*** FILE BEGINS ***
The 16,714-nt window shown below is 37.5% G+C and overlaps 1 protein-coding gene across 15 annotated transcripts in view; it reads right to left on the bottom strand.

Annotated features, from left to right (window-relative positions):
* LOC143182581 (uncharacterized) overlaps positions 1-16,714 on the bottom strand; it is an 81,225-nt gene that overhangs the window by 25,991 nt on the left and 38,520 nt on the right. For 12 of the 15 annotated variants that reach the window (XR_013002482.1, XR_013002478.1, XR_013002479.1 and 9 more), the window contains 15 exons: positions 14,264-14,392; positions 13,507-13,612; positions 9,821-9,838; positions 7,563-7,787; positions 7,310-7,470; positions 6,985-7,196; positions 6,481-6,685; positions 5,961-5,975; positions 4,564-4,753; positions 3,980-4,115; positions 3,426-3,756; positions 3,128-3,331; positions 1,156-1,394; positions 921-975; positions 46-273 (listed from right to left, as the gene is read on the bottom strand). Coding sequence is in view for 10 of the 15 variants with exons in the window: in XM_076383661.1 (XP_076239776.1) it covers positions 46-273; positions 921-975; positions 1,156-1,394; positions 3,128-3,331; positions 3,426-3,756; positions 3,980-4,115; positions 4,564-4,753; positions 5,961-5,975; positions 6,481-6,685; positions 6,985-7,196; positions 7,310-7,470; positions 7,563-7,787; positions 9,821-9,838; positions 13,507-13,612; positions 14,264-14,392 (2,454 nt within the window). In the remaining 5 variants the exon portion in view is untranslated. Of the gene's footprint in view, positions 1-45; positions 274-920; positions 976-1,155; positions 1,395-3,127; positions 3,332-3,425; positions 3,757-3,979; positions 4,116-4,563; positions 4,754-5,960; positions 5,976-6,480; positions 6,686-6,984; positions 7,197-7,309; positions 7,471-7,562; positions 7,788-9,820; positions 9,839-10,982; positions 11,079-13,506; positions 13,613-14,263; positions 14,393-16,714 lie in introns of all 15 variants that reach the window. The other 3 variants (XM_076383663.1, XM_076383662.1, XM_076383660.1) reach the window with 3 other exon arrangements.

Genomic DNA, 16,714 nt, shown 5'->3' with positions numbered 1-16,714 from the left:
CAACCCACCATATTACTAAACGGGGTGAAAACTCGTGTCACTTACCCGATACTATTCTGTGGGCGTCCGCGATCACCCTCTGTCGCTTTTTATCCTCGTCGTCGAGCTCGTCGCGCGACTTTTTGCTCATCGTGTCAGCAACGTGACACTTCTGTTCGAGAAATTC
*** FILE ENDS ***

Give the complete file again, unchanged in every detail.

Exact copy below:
The 16,714-nt window shown below is 37.5% G+C and overlaps 1 protein-coding gene across 15 annotated transcripts in view; it reads right to left on the bottom strand.

Annotated features, from left to right (window-relative positions):
* LOC143182581 (uncharacterized) overlaps positions 1-16,714 on the bottom strand; it is an 81,225-nt gene that overhangs the window by 25,991 nt on the left and 38,520 nt on the right. For 12 of the 15 annotated variants that reach the window (XR_013002482.1, XR_013002478.1, XR_013002479.1 and 9 more), the window contains 15 exons: positions 14,264-14,392; positions 13,507-13,612; positions 9,821-9,838; positions 7,563-7,787; positions 7,310-7,470; positions 6,985-7,196; positions 6,481-6,685; positions 5,961-5,975; positions 4,564-4,753; positions 3,980-4,115; positions 3,426-3,756; positions 3,128-3,331; positions 1,156-1,394; positions 921-975; positions 46-273 (listed from right to left, as the gene is read on the bottom strand). Coding sequence is in view for 10 of the 15 variants with exons in the window: in XM_076383661.1 (XP_076239776.1) it covers positions 46-273; positions 921-975; positions 1,156-1,394; positions 3,128-3,331; positions 3,426-3,756; positions 3,980-4,115; positions 4,564-4,753; positions 5,961-5,975; positions 6,481-6,685; positions 6,985-7,196; positions 7,310-7,470; positions 7,563-7,787; positions 9,821-9,838; positions 13,507-13,612; positions 14,264-14,392 (2,454 nt within the window). In the remaining 5 variants the exon portion in view is untranslated. Of the gene's footprint in view, positions 1-45; positions 274-920; positions 976-1,155; positions 1,395-3,127; positions 3,332-3,425; positions 3,757-3,979; positions 4,116-4,563; positions 4,754-5,960; positions 5,976-6,480; positions 6,686-6,984; positions 7,197-7,309; positions 7,471-7,562; positions 7,788-9,820; positions 9,839-10,982; positions 11,079-13,506; positions 13,613-14,263; positions 14,393-16,714 lie in introns of all 15 variants that reach the window. The other 3 variants (XM_076383663.1, XM_076383662.1, XM_076383660.1) reach the window with 3 other exon arrangements.

Genomic DNA, 16,714 nt, shown 5'->3' with positions numbered 1-16,714 from the left:
CAACCCACCATATTACTAAACGGGGTGAAAACTCGTGTCACTTACCCGATACTATTCTGTGGGCGTCCGCGATCACCCTCTGTCGCTTTTTATCCTCGTCGTCGAGCTCGTCGCGCGACTTTTTGCTCATCGTGTCAGCAACGTGACACTTCTGTTCGAGAAATTC